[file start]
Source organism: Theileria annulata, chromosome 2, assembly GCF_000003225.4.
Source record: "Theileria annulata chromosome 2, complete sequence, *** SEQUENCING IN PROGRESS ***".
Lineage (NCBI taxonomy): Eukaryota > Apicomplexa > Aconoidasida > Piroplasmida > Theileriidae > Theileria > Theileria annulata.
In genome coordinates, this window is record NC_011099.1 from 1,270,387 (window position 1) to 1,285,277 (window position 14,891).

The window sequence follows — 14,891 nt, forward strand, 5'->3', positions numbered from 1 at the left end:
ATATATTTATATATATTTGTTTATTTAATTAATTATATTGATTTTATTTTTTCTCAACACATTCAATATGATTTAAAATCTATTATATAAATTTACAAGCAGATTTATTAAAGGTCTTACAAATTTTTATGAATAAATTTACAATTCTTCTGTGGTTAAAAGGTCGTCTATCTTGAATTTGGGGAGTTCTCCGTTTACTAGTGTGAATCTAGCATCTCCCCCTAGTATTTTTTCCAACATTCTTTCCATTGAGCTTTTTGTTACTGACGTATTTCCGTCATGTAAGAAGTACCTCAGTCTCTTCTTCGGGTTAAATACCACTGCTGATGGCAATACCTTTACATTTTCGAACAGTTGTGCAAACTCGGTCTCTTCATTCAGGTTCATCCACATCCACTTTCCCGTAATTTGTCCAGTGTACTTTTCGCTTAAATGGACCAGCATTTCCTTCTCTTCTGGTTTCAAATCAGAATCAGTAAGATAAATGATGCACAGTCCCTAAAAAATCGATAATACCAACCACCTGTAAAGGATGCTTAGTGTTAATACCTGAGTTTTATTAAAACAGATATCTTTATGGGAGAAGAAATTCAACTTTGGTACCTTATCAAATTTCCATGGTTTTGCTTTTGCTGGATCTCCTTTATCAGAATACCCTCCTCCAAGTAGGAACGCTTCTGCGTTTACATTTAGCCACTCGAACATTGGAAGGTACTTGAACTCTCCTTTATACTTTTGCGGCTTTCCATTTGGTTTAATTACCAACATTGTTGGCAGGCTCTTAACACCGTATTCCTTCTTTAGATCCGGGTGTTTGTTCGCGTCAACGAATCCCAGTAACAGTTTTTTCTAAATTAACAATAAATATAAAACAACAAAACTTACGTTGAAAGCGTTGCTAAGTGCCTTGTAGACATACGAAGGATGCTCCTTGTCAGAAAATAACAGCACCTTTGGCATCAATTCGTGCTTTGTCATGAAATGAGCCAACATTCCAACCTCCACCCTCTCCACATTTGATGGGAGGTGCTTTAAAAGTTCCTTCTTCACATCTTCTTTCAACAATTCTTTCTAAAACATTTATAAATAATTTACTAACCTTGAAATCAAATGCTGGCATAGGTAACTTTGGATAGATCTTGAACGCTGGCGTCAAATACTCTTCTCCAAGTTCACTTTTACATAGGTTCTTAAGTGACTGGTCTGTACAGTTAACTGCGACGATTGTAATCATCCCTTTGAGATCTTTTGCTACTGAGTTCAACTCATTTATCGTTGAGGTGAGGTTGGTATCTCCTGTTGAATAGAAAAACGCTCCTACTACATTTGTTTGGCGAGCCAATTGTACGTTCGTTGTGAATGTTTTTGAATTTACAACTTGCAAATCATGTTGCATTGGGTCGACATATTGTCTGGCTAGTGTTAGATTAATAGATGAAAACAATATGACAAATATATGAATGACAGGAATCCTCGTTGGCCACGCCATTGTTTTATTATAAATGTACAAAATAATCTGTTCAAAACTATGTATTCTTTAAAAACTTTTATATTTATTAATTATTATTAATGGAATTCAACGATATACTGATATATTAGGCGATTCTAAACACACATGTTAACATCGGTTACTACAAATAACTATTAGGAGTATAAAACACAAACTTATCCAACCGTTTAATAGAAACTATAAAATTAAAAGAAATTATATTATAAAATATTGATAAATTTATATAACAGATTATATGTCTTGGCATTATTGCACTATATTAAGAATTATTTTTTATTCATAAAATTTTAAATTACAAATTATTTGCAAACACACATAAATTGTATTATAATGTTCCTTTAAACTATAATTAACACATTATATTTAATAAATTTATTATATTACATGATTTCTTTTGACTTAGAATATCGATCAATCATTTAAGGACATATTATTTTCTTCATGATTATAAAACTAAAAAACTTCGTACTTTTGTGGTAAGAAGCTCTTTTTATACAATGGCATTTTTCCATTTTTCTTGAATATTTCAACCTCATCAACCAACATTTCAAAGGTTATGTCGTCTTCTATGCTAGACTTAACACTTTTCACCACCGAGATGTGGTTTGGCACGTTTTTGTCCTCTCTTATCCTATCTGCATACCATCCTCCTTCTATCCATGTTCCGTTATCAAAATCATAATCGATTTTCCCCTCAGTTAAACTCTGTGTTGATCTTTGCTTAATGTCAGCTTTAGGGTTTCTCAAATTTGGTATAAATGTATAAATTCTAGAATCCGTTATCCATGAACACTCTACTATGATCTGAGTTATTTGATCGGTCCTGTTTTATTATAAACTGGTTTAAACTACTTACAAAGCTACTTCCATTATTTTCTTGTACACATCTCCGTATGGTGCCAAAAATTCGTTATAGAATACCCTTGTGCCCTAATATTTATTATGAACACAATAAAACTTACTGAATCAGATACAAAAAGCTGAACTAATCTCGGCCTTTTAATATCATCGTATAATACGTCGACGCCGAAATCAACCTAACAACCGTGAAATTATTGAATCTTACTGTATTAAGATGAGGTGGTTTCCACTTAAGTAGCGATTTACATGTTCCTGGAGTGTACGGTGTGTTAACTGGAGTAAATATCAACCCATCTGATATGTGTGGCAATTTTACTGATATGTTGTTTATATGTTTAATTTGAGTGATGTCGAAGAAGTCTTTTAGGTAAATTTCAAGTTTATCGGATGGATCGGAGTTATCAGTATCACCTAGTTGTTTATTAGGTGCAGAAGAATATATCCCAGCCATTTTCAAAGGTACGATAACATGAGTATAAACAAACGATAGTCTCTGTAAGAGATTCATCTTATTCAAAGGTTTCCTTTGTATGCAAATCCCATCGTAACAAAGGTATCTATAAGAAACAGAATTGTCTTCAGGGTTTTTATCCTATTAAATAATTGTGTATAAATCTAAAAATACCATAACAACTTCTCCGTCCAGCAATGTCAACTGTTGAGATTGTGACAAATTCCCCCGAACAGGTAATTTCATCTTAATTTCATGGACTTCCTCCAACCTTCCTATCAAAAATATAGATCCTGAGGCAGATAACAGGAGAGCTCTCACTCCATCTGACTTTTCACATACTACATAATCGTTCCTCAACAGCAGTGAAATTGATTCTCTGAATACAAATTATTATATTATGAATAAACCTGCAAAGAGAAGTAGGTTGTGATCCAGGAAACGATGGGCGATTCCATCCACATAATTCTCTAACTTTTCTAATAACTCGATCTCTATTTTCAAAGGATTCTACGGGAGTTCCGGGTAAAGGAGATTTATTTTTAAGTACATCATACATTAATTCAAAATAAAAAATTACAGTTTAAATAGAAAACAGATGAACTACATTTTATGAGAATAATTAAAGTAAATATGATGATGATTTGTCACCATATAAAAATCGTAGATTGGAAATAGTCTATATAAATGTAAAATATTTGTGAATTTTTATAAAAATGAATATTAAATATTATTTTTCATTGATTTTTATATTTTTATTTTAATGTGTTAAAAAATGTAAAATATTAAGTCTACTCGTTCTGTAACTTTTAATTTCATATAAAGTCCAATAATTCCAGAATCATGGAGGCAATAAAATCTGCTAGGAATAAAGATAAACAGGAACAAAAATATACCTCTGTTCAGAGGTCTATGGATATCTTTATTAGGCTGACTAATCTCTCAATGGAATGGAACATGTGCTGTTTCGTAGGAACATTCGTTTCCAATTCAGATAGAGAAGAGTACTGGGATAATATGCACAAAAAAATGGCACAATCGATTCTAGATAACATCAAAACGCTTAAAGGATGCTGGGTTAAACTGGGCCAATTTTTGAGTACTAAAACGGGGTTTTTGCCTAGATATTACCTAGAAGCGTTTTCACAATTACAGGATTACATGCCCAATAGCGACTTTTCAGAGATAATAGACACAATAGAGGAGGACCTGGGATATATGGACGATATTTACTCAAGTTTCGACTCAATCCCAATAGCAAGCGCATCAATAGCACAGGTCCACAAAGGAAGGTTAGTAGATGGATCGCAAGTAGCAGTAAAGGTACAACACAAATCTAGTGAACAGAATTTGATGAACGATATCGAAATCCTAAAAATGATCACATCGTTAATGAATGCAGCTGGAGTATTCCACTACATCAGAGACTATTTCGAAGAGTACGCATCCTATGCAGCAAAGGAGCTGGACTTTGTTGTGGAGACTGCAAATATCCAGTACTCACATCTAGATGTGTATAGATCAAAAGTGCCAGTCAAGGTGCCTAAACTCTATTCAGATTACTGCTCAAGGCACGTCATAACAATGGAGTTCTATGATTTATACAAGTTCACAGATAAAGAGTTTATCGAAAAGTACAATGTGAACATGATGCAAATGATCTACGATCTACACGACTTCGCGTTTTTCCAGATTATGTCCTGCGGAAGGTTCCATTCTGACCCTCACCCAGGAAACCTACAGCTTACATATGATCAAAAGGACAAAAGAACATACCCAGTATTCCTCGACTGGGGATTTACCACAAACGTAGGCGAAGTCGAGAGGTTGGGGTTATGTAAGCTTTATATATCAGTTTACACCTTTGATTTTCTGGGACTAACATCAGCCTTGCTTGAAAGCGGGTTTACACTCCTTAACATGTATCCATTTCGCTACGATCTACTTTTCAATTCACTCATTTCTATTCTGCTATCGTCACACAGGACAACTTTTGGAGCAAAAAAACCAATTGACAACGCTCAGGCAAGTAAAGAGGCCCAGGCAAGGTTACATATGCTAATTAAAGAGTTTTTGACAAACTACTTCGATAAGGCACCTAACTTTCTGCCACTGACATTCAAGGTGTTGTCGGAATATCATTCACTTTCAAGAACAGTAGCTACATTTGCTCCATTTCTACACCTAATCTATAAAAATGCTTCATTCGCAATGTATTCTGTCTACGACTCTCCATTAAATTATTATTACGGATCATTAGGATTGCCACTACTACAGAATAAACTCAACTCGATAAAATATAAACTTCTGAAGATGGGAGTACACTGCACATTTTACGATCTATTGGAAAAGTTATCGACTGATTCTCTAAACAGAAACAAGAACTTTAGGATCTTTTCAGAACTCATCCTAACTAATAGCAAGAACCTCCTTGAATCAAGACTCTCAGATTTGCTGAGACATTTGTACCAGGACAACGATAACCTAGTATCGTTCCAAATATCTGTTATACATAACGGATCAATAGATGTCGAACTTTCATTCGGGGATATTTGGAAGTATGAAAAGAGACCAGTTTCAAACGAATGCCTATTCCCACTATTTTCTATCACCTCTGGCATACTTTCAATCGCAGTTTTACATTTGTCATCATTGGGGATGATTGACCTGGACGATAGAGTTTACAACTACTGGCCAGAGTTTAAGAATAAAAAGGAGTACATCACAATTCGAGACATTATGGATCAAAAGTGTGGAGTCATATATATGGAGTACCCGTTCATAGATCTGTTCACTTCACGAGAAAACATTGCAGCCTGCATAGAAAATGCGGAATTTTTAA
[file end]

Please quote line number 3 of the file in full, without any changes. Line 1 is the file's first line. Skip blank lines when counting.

Lineage (NCBI taxonomy): Eukaryota > Apicomplexa > Aconoidasida > Piroplasmida > Theileriidae > Theileria > Theileria annulata.